Khemehekis wrote: ↑04 Apr 2021 11:49
Oh, everyone, I need an English equivalent for prepsith
is a Kankonian verb meaning "to eat or drink [something] in the store, without or before paying for it".
Kind of depends on the specific circumstances. Colloquially, in the US, the terms for eating a grape or bit of cauliflower from the grocery store salad bar is "sampling" or "grazing". This is obviously derived from the usual term for the eating patterns of herbivorous animals and the legal terms surrounding their feeding.
Because this is a shop and not a restaurant and the expectations surrounding payment in either place are different, legally it's called shoplifting, which is a form of larceny. Basically, you're stealing someone else's property. Improved packaging, especially for small produce items, and the pandemic have largely put paid to this kind of activity, though I'd imagine it still goes on. Every now and then you come across a seriously undersized pack of green onions and you wonder if someone hasn't been sampling those.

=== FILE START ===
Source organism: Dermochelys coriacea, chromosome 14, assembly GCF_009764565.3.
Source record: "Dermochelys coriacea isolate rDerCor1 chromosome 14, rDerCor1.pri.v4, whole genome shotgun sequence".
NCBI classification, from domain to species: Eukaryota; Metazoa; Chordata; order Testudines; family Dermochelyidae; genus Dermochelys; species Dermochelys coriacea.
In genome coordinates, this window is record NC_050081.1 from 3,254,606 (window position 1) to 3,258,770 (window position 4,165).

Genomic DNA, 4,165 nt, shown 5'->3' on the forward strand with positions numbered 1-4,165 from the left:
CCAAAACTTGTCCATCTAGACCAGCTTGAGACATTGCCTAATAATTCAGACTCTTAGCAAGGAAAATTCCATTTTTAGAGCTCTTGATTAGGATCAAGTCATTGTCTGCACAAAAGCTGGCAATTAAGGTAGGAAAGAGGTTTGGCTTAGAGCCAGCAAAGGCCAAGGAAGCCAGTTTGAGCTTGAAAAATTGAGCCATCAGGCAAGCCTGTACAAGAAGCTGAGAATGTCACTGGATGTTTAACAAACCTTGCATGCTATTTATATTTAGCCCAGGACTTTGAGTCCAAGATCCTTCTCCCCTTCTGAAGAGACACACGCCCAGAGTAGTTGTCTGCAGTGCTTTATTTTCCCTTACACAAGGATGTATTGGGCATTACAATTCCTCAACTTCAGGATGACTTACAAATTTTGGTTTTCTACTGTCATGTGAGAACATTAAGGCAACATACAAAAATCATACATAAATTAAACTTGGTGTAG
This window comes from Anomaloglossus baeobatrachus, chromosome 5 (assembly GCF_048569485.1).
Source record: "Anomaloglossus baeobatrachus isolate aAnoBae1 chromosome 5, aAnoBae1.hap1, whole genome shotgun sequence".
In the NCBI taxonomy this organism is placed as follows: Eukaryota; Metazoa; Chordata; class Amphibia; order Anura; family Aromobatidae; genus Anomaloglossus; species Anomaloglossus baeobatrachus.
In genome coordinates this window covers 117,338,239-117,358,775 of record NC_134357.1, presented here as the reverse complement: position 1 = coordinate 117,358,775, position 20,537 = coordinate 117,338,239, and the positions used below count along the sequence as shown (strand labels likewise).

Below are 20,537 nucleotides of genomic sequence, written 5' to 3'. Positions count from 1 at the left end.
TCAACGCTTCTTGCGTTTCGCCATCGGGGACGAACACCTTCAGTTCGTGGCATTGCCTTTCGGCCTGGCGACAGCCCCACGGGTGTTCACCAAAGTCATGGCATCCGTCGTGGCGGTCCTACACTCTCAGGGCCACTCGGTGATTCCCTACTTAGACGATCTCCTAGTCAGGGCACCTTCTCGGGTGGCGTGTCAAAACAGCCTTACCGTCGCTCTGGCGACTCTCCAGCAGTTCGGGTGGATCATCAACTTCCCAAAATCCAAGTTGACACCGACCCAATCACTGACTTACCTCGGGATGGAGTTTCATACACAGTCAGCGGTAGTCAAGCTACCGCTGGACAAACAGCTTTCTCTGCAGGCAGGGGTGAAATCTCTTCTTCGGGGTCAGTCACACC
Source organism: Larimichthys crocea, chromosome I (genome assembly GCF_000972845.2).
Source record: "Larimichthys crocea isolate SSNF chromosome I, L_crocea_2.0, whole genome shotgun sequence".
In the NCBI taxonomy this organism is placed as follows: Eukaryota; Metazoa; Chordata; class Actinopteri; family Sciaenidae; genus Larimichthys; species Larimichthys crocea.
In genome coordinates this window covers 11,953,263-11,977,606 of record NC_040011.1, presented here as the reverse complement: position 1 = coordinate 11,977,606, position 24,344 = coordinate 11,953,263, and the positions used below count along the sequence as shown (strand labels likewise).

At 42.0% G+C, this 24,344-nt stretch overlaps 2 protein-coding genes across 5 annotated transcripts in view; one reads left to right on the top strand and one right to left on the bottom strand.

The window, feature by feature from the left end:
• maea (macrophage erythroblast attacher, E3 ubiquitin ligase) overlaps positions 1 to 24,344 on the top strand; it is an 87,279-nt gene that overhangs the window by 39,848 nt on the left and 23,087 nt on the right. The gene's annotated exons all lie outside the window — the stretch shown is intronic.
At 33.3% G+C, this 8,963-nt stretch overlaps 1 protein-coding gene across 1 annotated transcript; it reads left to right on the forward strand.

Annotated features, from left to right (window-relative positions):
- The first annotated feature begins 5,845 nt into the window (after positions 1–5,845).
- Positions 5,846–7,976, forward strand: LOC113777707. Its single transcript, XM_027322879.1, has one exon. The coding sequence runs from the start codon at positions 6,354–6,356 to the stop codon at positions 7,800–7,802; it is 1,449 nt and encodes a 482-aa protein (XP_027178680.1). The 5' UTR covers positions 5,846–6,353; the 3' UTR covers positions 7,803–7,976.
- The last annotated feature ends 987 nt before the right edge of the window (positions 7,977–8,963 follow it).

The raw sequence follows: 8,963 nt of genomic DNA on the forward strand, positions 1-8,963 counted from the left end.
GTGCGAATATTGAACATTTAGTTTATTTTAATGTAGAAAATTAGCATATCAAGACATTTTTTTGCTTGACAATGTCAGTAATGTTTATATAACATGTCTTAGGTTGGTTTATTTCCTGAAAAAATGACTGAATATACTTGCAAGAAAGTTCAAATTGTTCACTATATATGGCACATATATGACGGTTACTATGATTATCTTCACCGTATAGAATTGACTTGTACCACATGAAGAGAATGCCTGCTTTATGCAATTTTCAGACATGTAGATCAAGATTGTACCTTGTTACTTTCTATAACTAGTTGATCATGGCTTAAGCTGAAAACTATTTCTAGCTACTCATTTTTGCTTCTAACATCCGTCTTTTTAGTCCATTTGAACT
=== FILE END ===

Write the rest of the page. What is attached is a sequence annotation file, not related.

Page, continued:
Obviously, eating something in a restaurant befóre paying for it is called "dining", and in real restaurants, this is simply what you do. You order, you wait, you "dine" and then you pay. ;)
If you for some reason forget all about that last step, there are many colloquial terms. Restaurants, from what I've seen, sometimes refer to these as "walkouts" or "dine and dash". There seem to be many colloquial terms for this, ranging from "doing a runner" to "beating the check". Very bad business as that check is generally paid by the server.
Legally this is a much greyer area than shoplifting. Here you're not stealing a good but rather are shirking a contractual debt. It's generally not considered a criminal act in the US, rather it's a civil matter. What it actually is and how it's dealt with varies by state. In the once great state of California, for example, it's a petty theft.
Suffice to say: English has no one word for the Kankonian concept! Not to mention, legally and colloquially these are extremely different concepts in America.
Your country, state, province, parish, country, or riding may vary.